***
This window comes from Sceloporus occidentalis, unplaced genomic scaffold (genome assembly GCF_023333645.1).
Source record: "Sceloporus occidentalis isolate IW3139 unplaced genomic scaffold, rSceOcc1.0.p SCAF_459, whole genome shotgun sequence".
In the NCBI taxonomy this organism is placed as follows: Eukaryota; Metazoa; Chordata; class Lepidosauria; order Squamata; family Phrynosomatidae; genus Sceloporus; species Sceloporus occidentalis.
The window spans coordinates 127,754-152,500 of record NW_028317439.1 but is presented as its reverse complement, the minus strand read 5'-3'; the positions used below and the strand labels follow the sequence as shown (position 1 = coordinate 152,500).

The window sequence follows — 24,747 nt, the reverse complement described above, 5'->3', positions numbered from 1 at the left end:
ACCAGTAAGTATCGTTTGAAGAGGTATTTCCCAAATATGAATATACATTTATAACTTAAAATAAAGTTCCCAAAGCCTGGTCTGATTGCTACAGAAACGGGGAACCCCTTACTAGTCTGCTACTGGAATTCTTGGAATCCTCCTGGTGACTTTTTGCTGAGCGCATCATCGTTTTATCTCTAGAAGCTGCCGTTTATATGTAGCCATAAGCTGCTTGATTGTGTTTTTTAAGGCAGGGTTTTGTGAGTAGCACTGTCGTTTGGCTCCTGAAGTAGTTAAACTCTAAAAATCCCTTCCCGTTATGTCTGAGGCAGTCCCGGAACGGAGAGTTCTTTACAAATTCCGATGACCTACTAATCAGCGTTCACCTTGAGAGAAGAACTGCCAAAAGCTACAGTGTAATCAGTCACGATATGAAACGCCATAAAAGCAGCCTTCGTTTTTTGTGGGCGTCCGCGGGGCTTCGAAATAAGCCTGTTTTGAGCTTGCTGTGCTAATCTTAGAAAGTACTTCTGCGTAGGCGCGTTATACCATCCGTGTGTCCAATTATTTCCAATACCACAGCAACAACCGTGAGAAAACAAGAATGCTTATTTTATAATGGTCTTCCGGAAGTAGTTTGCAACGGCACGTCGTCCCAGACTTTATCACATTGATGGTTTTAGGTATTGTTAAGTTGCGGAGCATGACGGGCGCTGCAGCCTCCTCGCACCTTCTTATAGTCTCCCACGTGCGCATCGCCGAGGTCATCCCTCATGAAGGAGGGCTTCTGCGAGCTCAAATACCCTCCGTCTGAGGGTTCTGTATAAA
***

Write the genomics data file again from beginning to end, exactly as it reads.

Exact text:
This window comes from Sceloporus occidentalis, unplaced genomic scaffold (genome assembly GCF_023333645.1).
Source record: "Sceloporus occidentalis isolate IW3139 unplaced genomic scaffold, rSceOcc1.0.p SCAF_459, whole genome shotgun sequence".
In the NCBI taxonomy this organism is placed as follows: Eukaryota; Metazoa; Chordata; class Lepidosauria; order Squamata; family Phrynosomatidae; genus Sceloporus; species Sceloporus occidentalis.
The window spans coordinates 127,754-152,500 of record NW_028317439.1 but is presented as its reverse complement, the minus strand read 5'-3'; the positions used below and the strand labels follow the sequence as shown (position 1 = coordinate 152,500).

The window sequence follows — 24,747 nt, the reverse complement described above, 5'->3', positions numbered from 1 at the left end:
ACCAGTAAGTATCGTTTGAAGAGGTATTTCCCAAATATGAATATACATTTATAACTTAAAATAAAGTTCCCAAAGCCTGGTCTGATTGCTACAGAAACGGGGAACCCCTTACTAGTCTGCTACTGGAATTCTTGGAATCCTCCTGGTGACTTTTTGCTGAGCGCATCATCGTTTTATCTCTAGAAGCTGCCGTTTATATGTAGCCATAAGCTGCTTGATTGTGTTTTTTAAGGCAGGGTTTTGTGAGTAGCACTGTCGTTTGGCTCCTGAAGTAGTTAAACTCTAAAAATCCCTTCCCGTTATGTCTGAGGCAGTCCCGGAACGGAGAGTTCTTTACAAATTCCGATGACCTACTAATCAGCGTTCACCTTGAGAGAAGAACTGCCAAAAGCTACAGTGTAATCAGTCACGATATGAAACGCCATAAAAGCAGCCTTCGTTTTTTGTGGGCGTCCGCGGGGCTTCGAAATAAGCCTGTTTTGAGCTTGCTGTGCTAATCTTAGAAAGTACTTCTGCGTAGGCGCGTTATACCATCCGTGTGTCCAATTATTTCCAATACCACAGCAACAACCGTGAGAAAACAAGAATGCTTATTTTATAATGGTCTTCCGGAAGTAGTTTGCAACGGCACGTCGTCCCAGACTTTATCACATTGATGGTTTTAGGTATTGTTAAGTTGCGGAGCATGACGGGCGCTGCAGCCTCCTCGCACCTTCTTATAGTCTCCCACGTGCGCATCGCCGAGGTCATCCCTCATGAAGGAGGGCTTCTGCGAGCTCAAATACCCTCCGTCTGAGGGTTCTGTATAAA